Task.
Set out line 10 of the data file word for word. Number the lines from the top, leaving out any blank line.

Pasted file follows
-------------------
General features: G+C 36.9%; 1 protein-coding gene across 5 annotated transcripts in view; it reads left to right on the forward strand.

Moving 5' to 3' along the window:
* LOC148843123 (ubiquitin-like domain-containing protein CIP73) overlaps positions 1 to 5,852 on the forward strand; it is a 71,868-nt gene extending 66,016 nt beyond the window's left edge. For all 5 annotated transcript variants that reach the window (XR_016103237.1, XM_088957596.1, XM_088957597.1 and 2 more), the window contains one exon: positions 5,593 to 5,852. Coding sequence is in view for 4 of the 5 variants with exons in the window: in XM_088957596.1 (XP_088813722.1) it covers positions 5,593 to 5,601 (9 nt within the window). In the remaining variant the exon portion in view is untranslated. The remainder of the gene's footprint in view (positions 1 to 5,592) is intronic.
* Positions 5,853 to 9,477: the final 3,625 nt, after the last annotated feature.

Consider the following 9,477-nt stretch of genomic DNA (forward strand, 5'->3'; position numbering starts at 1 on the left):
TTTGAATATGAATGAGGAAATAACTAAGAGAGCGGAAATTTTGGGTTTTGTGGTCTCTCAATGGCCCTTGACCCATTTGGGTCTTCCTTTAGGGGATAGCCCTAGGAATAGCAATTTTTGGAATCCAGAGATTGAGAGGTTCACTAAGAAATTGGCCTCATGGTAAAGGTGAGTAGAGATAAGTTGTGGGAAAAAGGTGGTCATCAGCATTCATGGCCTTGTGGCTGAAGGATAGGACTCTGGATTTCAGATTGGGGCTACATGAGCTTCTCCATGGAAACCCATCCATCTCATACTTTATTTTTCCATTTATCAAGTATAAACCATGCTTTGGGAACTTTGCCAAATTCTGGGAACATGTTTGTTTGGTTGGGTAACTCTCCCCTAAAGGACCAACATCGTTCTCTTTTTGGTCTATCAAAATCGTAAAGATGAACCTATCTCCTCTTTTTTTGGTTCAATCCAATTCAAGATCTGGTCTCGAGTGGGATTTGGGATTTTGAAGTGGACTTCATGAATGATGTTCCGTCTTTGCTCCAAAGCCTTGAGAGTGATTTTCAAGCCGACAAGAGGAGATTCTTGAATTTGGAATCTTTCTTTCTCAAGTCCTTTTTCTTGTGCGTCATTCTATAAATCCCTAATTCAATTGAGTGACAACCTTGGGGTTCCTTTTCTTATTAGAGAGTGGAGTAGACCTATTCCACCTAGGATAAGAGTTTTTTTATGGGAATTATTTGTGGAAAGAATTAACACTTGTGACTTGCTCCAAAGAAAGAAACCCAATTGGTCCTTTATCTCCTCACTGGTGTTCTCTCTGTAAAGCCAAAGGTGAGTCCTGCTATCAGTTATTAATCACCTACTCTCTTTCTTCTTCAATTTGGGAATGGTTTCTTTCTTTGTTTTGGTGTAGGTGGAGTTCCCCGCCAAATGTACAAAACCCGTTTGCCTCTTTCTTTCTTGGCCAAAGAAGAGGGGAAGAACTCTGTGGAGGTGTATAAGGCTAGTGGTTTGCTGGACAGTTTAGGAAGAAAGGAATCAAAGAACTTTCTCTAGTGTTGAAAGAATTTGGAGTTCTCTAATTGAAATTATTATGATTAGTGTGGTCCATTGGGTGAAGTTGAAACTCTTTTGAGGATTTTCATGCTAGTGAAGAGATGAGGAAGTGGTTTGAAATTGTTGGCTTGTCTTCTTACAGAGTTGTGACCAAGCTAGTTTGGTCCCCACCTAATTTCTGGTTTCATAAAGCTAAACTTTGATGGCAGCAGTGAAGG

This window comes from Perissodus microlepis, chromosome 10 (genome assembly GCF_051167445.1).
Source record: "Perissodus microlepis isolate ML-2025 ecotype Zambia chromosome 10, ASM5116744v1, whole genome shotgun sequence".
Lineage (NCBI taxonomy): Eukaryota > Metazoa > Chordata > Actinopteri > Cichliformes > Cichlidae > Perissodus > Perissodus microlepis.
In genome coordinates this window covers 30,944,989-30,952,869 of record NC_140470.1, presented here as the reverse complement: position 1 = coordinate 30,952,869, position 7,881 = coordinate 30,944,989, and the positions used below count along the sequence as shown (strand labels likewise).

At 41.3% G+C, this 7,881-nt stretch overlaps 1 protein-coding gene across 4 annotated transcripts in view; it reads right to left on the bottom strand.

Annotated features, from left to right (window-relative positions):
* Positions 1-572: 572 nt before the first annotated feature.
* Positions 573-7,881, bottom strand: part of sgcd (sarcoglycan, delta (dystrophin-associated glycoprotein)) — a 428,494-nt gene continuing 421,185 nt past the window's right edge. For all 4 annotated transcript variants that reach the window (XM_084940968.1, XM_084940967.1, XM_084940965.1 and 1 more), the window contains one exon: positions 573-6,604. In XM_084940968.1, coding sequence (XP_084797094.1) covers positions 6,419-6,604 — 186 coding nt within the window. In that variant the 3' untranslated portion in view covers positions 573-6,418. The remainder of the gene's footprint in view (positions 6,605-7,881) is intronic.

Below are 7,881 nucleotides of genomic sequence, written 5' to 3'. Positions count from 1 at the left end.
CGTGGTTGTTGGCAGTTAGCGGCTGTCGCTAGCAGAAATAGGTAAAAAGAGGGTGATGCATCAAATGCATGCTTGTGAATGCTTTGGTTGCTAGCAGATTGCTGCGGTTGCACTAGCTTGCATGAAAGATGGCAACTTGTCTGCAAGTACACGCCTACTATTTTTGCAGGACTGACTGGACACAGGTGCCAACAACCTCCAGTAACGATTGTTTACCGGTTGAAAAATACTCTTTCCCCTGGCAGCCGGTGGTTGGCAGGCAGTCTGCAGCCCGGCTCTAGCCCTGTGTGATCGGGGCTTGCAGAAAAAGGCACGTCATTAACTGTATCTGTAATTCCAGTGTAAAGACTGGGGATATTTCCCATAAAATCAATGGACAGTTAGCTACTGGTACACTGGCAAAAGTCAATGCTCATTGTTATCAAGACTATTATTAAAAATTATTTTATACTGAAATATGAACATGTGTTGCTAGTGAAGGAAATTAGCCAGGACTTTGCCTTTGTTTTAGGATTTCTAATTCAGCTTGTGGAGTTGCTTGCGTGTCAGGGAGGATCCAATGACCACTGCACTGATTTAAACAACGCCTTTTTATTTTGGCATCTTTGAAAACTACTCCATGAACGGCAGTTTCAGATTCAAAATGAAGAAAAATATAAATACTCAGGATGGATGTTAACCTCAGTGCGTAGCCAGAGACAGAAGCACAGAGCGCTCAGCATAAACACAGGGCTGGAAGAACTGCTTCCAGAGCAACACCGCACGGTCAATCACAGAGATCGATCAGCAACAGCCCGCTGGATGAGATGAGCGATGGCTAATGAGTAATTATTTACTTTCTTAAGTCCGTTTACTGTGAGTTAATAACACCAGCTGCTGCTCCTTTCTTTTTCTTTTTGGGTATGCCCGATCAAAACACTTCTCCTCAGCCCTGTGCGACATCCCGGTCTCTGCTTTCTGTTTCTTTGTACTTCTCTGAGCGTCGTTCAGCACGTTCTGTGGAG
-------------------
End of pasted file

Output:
In genome coordinates this window covers 30,944,989-30,952,869 of record NC_140470.1, presented here as the reverse complement: position 1 = coordinate 30,952,869, position 7,881 = coordinate 30,944,989, and the positions used below count along the sequence as shown (strand labels likewise).